The traditional mass media ascribe great social transformation potential to the social media, often based on prominent case studies in which, for example, civil society actors use digital media to organize their activities (keyword: “Arab Spring”). Even though exaggerated transformation hypotheses are not new, the phenomenon of “social media” is attributed a new dimension of social change power compared to earlier phenomena. It seems like social media will change our whole life and the society in its entirety from scratch. Facts like the vast majority of Germans never having used Twitter are neglected in that kind of media coverage. The divergence between media portrayal and everyday experiences is obvious. It has communicative and social consequences in the social media and beyond, for example when certain networks are “hyped” or profound societal changes are posited in the sense of a self-fulfilling prophecy. Media portrayals of social media shape their perception in and by the society sustainably.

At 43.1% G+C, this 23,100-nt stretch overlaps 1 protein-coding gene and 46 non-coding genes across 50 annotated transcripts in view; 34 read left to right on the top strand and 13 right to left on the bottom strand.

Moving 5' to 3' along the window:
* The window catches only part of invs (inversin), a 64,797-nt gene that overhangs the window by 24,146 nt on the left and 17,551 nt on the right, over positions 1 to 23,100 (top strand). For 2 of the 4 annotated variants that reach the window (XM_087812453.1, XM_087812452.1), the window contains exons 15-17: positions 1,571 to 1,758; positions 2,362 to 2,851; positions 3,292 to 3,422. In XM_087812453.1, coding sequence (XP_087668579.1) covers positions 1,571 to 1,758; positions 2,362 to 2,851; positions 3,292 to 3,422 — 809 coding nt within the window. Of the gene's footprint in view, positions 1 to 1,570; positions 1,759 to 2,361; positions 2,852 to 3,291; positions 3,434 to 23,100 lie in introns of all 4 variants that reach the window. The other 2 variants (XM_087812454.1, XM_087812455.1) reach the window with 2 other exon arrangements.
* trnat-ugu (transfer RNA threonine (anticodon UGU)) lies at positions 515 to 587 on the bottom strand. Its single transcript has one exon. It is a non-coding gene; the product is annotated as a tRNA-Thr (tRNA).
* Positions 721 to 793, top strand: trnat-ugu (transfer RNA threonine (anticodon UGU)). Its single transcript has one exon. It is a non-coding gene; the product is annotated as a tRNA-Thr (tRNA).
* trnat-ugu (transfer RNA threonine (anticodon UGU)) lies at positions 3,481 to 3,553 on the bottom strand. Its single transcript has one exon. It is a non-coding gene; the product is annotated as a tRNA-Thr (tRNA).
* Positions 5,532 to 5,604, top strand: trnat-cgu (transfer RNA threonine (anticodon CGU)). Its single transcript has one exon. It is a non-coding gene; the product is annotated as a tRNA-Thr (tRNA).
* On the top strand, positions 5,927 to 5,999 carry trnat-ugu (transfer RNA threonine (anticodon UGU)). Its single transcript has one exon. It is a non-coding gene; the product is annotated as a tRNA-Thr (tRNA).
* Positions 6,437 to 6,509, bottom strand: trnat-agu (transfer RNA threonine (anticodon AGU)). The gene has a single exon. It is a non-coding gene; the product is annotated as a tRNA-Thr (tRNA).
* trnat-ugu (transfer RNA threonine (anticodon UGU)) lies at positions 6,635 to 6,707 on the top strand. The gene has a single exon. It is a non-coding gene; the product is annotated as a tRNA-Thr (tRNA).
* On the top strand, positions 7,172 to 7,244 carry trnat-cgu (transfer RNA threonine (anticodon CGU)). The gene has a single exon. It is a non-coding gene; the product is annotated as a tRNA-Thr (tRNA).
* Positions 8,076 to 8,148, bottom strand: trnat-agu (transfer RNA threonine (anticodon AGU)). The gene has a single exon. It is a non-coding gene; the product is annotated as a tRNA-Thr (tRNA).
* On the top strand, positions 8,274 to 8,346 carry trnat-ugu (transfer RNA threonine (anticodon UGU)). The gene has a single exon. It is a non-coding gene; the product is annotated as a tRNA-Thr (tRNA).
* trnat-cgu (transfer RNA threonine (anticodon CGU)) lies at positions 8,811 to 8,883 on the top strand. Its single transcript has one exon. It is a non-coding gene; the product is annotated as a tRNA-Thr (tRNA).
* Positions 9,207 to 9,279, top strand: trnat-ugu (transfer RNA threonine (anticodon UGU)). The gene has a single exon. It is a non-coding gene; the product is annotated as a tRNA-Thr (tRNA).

Frames are pivotal in this context. They are characterized by emphasizing certain aspects of social media – for example the users, usage patterns, individual and social functions and effects – while neglecting others. In coverage on new technologies, frames often take the form of (positive) utopias and (negative) dystopias. The project examines which frames dominate the coverage on social media in offline and online versions of traditional media by use of quantitative content analysis. Furthermore, it investigates to what extent the media portrayal of various social media coincides with their usage reality.
Stefan Geiß (JGU Mainz, Germany)
Melanie Magin (JGU Mainz, Germany)
Birgit Stark (JGU Mainz, Germany)